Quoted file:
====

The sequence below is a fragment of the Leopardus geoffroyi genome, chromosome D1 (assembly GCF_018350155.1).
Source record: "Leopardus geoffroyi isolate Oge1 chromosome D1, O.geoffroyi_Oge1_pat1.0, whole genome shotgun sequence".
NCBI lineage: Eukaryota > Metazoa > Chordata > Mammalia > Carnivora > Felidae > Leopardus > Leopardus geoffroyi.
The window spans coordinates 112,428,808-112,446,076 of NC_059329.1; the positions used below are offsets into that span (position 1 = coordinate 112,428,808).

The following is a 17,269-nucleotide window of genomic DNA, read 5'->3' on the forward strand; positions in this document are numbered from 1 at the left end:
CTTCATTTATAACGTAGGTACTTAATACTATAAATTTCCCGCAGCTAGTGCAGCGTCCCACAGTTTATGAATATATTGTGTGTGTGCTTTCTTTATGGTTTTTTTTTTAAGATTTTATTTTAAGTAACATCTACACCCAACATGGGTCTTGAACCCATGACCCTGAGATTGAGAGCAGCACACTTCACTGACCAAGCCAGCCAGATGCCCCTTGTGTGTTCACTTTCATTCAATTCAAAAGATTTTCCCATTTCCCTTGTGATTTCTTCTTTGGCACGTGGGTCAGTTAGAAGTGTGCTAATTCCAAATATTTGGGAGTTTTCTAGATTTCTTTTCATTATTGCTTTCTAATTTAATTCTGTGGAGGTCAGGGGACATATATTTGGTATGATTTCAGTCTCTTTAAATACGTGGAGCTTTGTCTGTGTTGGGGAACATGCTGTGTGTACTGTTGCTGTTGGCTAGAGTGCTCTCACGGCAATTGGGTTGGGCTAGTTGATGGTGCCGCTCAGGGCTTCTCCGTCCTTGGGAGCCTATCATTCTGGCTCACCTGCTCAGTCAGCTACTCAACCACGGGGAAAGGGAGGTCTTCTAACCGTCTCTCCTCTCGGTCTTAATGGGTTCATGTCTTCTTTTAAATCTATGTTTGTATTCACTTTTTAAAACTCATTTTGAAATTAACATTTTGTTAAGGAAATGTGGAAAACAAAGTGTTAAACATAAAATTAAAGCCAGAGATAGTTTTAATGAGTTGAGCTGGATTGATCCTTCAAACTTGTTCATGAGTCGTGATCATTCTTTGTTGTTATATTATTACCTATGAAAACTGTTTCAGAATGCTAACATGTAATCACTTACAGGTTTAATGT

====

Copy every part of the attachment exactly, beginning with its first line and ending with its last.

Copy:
The sequence below is a fragment of the Leopardus geoffroyi genome, chromosome D1 (assembly GCF_018350155.1).
Source record: "Leopardus geoffroyi isolate Oge1 chromosome D1, O.geoffroyi_Oge1_pat1.0, whole genome shotgun sequence".
NCBI lineage: Eukaryota > Metazoa > Chordata > Mammalia > Carnivora > Felidae > Leopardus > Leopardus geoffroyi.
The window spans coordinates 112,428,808-112,446,076 of NC_059329.1; the positions used below are offsets into that span (position 1 = coordinate 112,428,808).

The following is a 17,269-nucleotide window of genomic DNA, read 5'->3' on the forward strand; positions in this document are numbered from 1 at the left end:
CTTCATTTATAACGTAGGTACTTAATACTATAAATTTCCCGCAGCTAGTGCAGCGTCCCACAGTTTATGAATATATTGTGTGTGTGCTTTCTTTATGGTTTTTTTTTTAAGATTTTATTTTAAGTAACATCTACACCCAACATGGGTCTTGAACCCATGACCCTGAGATTGAGAGCAGCACACTTCACTGACCAAGCCAGCCAGATGCCCCTTGTGTGTTCACTTTCATTCAATTCAAAAGATTTTCCCATTTCCCTTGTGATTTCTTCTTTGGCACGTGGGTCAGTTAGAAGTGTGCTAATTCCAAATATTTGGGAGTTTTCTAGATTTCTTTTCATTATTGCTTTCTAATTTAATTCTGTGGAGGTCAGGGGACATATATTTGGTATGATTTCAGTCTCTTTAAATACGTGGAGCTTTGTCTGTGTTGGGGAACATGCTGTGTGTACTGTTGCTGTTGGCTAGAGTGCTCTCACGGCAATTGGGTTGGGCTAGTTGATGGTGCCGCTCAGGGCTTCTCCGTCCTTGGGAGCCTATCATTCTGGCTCACCTGCTCAGTCAGCTACTCAACCACGGGGAAAGGGAGGTCTTCTAACCGTCTCTCCTCTCGGTCTTAATGGGTTCATGTCTTCTTTTAAATCTATGTTTGTATTCACTTTTTAAAACTCATTTTGAAATTAACATTTTGTTAAGGAAATGTGGAAAACAAAGTGTTAAACATAAAATTAAAGCCAGAGATAGTTTTAATGAGTTGAGCTGGATTGATCCTTCAAACTTGTTCATGAGTCGTGATCATTCTTTGTTGTTATATTATTACCTATGAAAACTGTTTCAGAATGCTAACATGTAATCACTTACAGGTTTAATGT